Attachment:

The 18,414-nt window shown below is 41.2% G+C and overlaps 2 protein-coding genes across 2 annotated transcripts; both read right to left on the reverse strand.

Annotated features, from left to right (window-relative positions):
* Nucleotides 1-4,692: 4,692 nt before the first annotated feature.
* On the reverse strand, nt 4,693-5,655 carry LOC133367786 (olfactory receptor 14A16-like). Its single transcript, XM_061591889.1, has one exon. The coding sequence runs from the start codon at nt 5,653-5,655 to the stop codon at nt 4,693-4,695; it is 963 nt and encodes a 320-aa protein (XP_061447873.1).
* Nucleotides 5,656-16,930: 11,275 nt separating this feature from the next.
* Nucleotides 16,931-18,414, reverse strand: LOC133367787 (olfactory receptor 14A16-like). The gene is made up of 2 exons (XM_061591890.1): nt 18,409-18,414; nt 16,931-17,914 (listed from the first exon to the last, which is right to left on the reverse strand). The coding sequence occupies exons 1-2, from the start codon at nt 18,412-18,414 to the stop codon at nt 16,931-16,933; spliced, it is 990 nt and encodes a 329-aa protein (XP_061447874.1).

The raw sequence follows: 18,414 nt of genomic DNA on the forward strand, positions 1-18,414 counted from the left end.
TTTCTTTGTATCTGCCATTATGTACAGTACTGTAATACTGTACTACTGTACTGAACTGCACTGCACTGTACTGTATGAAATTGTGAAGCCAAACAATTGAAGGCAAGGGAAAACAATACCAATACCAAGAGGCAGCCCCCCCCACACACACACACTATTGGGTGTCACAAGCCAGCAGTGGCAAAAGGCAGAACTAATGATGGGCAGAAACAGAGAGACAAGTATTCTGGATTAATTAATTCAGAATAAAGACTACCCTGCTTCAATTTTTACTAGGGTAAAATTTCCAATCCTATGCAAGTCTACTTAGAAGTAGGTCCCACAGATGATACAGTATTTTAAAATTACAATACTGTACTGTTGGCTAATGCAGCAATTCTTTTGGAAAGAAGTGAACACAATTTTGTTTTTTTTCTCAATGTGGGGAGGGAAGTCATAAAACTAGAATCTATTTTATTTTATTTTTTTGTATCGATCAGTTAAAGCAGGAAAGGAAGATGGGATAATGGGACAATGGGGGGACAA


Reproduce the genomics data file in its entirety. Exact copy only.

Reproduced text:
The 18,414-nt window shown below is 41.2% G+C and overlaps 2 protein-coding genes across 2 annotated transcripts; both read right to left on the reverse strand.

Annotated features, from left to right (window-relative positions):
* Nucleotides 1-4,692: 4,692 nt before the first annotated feature.
* On the reverse strand, nt 4,693-5,655 carry LOC133367786 (olfactory receptor 14A16-like). Its single transcript, XM_061591889.1, has one exon. The coding sequence runs from the start codon at nt 5,653-5,655 to the stop codon at nt 4,693-4,695; it is 963 nt and encodes a 320-aa protein (XP_061447873.1).
* Nucleotides 5,656-16,930: 11,275 nt separating this feature from the next.
* Nucleotides 16,931-18,414, reverse strand: LOC133367787 (olfactory receptor 14A16-like). The gene is made up of 2 exons (XM_061591890.1): nt 18,409-18,414; nt 16,931-17,914 (listed from the first exon to the last, which is right to left on the reverse strand). The coding sequence occupies exons 1-2, from the start codon at nt 18,412-18,414 to the stop codon at nt 16,931-16,933; spliced, it is 990 nt and encodes a 329-aa protein (XP_061447874.1).

The raw sequence follows: 18,414 nt of genomic DNA on the forward strand, positions 1-18,414 counted from the left end.
TTTCTTTGTATCTGCCATTATGTACAGTACTGTAATACTGTACTACTGTACTGAACTGCACTGCACTGTACTGTATGAAATTGTGAAGCCAAACAATTGAAGGCAAGGGAAAACAATACCAATACCAAGAGGCAGCCCCCCCCACACACACACACTATTGGGTGTCACAAGCCAGCAGTGGCAAAAGGCAGAACTAATGATGGGCAGAAACAGAGAGACAAGTATTCTGGATTAATTAATTCAGAATAAAGACTACCCTGCTTCAATTTTTACTAGGGTAAAATTTCCAATCCTATGCAAGTCTACTTAGAAGTAGGTCCCACAGATGATACAGTATTTTAAAATTACAATACTGTACTGTTGGCTAATGCAGCAATTCTTTTGGAAAGAAGTGAACACAATTTTGTTTTTTTTCTCAATGTGGGGAGGGAAGTCATAAAACTAGAATCTATTTTATTTTATTTTTTTGTATCGATCAGTTAAAGCAGGAAAGGAAGATGGGATAATGGGACAATGGGGGGACAA